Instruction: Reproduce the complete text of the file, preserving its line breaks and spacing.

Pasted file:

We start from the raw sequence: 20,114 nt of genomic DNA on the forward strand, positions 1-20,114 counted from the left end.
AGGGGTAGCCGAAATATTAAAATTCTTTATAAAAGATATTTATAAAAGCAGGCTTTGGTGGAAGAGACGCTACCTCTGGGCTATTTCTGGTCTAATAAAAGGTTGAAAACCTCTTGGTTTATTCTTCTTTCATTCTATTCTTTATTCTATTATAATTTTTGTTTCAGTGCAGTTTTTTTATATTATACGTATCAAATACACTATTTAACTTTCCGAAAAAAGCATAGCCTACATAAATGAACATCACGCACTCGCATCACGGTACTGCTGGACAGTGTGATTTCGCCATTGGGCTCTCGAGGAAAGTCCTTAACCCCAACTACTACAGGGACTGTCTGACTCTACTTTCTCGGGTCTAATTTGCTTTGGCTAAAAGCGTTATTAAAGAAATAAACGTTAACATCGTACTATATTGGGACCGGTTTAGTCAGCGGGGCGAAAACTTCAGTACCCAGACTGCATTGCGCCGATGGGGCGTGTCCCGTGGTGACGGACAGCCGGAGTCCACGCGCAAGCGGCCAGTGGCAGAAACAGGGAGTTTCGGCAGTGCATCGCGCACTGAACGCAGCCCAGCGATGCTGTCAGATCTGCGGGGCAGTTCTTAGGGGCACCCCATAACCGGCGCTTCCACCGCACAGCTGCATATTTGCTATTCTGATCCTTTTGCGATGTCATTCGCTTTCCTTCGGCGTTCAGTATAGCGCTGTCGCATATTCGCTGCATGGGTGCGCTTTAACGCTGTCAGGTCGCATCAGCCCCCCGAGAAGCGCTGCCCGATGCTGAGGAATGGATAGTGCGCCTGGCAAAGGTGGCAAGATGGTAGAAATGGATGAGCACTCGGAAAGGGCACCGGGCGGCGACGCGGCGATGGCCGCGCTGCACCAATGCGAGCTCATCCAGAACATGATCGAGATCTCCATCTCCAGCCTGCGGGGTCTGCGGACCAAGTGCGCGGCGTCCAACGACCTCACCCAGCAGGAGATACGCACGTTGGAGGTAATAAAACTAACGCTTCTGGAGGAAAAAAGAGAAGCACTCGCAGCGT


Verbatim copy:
We start from the raw sequence: 20,114 nt of genomic DNA on the forward strand, positions 1-20,114 counted from the left end.
AGGGGTAGCCGAAATATTAAAATTCTTTATAAAAGATATTTATAAAAGCAGGCTTTGGTGGAAGAGACGCTACCTCTGGGCTATTTCTGGTCTAATAAAAGGTTGAAAACCTCTTGGTTTATTCTTCTTTCATTCTATTCTTTATTCTATTATAATTTTTGTTTCAGTGCAGTTTTTTTATATTATACGTATCAAATACACTATTTAACTTTCCGAAAAAAGCATAGCCTACATAAATGAACATCACGCACTCGCATCACGGTACTGCTGGACAGTGTGATTTCGCCATTGGGCTCTCGAGGAAAGTCCTTAACCCCAACTACTACAGGGACTGTCTGACTCTACTTTCTCGGGTCTAATTTGCTTTGGCTAAAAGCGTTATTAAAGAAATAAACGTTAACATCGTACTATATTGGGACCGGTTTAGTCAGCGGGGCGAAAACTTCAGTACCCAGACTGCATTGCGCCGATGGGGCGTGTCCCGTGGTGACGGACAGCCGGAGTCCACGCGCAAGCGGCCAGTGGCAGAAACAGGGAGTTTCGGCAGTGCATCGCGCACTGAACGCAGCCCAGCGATGCTGTCAGATCTGCGGGGCAGTTCTTAGGGGCACCCCATAACCGGCGCTTCCACCGCACAGCTGCATATTTGCTATTCTGATCCTTTTGCGATGTCATTCGCTTTCCTTCGGCGTTCAGTATAGCGCTGTCGCATATTCGCTGCATGGGTGCGCTTTAACGCTGTCAGGTCGCATCAGCCCCCCGAGAAGCGCTGCCCGATGCTGAGGAATGGATAGTGCGCCTGGCAAAGGTGGCAAGATGGTAGAAATGGATGAGCACTCGGAAAGGGCACCGGGCGGCGACGCGGCGATGGCCGCGCTGCACCAATGCGAGCTCATCCAGAACATGATCGAGATCTCCATCTCCAGCCTGCGGGGTCTGCGGACCAAGTGCGCGGCGTCCAACGACCTCACCCAGCAGGAGATACGCACGTTGGAGGTAATAAAACTAACGCTTCTGGAGGAAAAAAGAGAAGCACTCGCAGCGT